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Tapping feet joined in on the lively melodies of tenor saxes mixed with drums, guitars, bass, and piano to open the third Jazz Combos performance of the year.


Dreyfoos students of past and present were accompanied by a special guest band as they filled the Brandt Black Box Theater with vibrant music on March 5. Seventeen band students of all different levels united to benefit the department and showcase the creativity of the jazz bands.


“One of the cool things about the music department is that we can have concerts that focus in on just one area of the department,” strings sophomore Aidan Taylor said. “Everyone does classical, and we don’t really dive into different styles of music. This gives us that opportunity.”


Midway through the performance, jazz band director Pedro Hernandez introduced the five-person guest band, Claudensax. He welcomed back one of their members as a Dreyfoos alum from the Class of 2016. Joining them was another Dreyfoos alum, Michael Mackey, who approached Mr. Hernandez hours before the show. Despite the short notice, they were able to organize a band to take the spotlight and add a new perspective to the concert.


“[This show] gives [us] more freedom to create our own arrangements of songs and form our own groups,” band junior Anthony Oro said. “This is important because everyone has to be thinking in the same way while we play.”

Vocal junior Sophy Demoya performs “Cry Me A River” by Arthur Hamilton, the fourth song of the evening.

The evening began to the rhythmic beat of “Eagles” by Joe Magnarelli and John Swana. The night featured other well-known jazz such as “Cry Me a River” by Arthur Hamilton and “All The Things You Are” by Jerome Kern. Additionally, for the students, improvisation plays a large role in jazz music. Adapting rhythms to their own style becomes a part of their art and is essential to forming their own distinct pieces.


“It’s like a build-your-own pizza,” vocal junior Sophy Demoya said. “You do whatever you want with it. For [the] chorus, we have a melodic line. However, we portray it however we feel. We make the song our own.”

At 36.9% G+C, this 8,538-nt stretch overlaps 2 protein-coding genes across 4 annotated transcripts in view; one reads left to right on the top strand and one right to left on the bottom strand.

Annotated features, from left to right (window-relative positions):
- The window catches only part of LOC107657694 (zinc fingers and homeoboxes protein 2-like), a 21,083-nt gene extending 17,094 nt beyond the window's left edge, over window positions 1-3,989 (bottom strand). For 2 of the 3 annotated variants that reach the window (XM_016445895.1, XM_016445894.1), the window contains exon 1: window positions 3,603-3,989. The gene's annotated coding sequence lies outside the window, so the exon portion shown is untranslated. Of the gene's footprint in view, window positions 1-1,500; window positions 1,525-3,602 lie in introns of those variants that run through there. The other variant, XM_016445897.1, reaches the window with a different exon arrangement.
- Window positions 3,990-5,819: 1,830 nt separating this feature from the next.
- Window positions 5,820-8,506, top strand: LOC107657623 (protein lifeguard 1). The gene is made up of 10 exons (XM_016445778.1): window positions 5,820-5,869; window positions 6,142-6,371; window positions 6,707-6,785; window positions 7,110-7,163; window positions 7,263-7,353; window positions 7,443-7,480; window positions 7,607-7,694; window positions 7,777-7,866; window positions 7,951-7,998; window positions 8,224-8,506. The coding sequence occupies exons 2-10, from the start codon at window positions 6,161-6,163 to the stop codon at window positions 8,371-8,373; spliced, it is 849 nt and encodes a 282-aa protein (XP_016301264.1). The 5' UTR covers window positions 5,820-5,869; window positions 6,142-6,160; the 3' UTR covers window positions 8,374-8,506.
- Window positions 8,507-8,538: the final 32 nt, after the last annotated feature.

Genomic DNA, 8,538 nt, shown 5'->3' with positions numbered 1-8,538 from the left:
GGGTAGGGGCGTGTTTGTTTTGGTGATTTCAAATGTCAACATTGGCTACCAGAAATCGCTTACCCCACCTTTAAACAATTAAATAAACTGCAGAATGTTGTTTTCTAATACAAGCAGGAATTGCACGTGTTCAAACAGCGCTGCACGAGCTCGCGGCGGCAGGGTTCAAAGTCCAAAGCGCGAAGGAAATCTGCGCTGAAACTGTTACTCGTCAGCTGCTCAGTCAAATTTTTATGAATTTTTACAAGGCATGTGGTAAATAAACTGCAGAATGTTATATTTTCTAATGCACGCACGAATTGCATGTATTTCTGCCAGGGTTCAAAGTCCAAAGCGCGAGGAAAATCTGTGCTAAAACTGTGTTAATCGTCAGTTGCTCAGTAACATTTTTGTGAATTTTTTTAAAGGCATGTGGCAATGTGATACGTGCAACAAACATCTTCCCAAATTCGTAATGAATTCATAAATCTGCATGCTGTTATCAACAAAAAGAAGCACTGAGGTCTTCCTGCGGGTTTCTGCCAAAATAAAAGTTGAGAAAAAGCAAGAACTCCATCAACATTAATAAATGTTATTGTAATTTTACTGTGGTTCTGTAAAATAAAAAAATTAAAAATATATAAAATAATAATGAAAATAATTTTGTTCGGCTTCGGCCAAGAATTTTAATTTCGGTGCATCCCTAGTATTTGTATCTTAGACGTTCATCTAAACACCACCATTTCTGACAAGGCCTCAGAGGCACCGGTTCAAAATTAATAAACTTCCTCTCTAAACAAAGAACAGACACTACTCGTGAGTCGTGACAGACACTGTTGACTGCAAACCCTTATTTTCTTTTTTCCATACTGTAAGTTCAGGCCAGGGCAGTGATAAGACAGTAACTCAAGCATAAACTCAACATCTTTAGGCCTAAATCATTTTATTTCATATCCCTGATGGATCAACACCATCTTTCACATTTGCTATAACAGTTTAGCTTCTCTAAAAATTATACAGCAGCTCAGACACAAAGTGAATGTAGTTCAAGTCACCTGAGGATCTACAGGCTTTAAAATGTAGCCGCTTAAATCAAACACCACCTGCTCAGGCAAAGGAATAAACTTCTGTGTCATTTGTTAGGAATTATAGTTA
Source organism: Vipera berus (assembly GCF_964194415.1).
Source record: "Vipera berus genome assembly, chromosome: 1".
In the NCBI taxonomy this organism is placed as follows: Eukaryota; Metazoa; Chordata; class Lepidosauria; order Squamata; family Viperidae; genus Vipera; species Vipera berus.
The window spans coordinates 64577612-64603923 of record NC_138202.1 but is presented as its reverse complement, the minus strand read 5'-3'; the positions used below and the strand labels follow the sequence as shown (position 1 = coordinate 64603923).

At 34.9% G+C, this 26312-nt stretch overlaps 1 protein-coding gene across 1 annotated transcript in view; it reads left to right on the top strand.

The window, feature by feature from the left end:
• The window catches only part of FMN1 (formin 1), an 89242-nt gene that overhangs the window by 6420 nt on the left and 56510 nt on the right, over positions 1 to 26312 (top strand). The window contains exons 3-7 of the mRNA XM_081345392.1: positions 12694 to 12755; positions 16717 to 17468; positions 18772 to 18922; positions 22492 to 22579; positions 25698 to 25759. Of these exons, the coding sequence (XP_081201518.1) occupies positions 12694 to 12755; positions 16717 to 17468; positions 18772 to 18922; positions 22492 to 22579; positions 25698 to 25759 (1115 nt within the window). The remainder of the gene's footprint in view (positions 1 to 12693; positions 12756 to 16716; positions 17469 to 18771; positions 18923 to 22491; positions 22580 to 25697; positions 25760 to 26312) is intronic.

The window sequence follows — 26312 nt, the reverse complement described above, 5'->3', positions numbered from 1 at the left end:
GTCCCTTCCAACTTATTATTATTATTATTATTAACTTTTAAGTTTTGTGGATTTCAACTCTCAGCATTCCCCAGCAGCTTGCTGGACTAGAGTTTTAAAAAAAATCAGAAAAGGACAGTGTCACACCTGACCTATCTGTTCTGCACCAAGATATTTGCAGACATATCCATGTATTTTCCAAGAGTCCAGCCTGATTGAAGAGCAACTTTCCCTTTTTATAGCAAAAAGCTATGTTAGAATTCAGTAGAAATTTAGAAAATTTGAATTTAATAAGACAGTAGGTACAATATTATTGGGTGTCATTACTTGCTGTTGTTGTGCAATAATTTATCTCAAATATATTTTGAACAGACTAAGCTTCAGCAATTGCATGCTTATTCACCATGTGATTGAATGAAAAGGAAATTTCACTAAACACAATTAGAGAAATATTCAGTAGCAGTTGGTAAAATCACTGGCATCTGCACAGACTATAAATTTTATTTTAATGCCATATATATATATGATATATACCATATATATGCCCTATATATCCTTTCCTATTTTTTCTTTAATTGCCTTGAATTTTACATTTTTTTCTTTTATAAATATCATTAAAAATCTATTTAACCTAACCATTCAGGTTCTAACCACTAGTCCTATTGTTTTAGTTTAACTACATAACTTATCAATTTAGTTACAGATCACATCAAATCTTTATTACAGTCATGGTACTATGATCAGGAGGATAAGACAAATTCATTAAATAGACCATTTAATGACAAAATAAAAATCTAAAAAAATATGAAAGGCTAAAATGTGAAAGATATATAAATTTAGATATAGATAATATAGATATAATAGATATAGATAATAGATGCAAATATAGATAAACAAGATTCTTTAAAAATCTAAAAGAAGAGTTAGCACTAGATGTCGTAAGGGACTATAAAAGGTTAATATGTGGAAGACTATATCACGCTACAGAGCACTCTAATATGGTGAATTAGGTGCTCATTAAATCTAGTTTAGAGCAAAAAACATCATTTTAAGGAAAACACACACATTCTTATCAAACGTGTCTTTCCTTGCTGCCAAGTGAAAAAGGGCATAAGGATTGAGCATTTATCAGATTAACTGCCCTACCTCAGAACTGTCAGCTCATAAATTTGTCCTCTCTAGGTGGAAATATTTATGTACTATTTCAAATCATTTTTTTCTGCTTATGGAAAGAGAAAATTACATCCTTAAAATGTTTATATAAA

Everyone has to focus so hard to play their part. We have to work together.”

— Strings sophomore Aidan Taylor

Earlier in the day, students participated in a master class hosted by Claudensax, engaging in conversation about what makes jazz different from other music genres.


“This is my first year doing jazz, and I think it’s really cool to see how much I have grown vocally,” Demoya said. “For me, I know that spreading [myself] into different genres to see how [I] sound and fit there is really cool because I never knew I had a voice for jazz.”


Furthermore, the one-time performance served as an educational experience for both

Mr. Hernandez and the students. Mr. Hernandez acknowledges that he learns every time he hears them play.


“[I have] learned that it’s okay to make a mistake since jazz is like jumbled mistakes making good music,” vocal senior Emese Nemeth said. “As a group, you can either grow or make mistakes, but either way, you bond over your experiences. It’s just amazing to be surrounded by such talented musicians who acknowledge their talent, but they don’t thrive through it. They still understand that they are talented but work just as hard as if they weren’t.”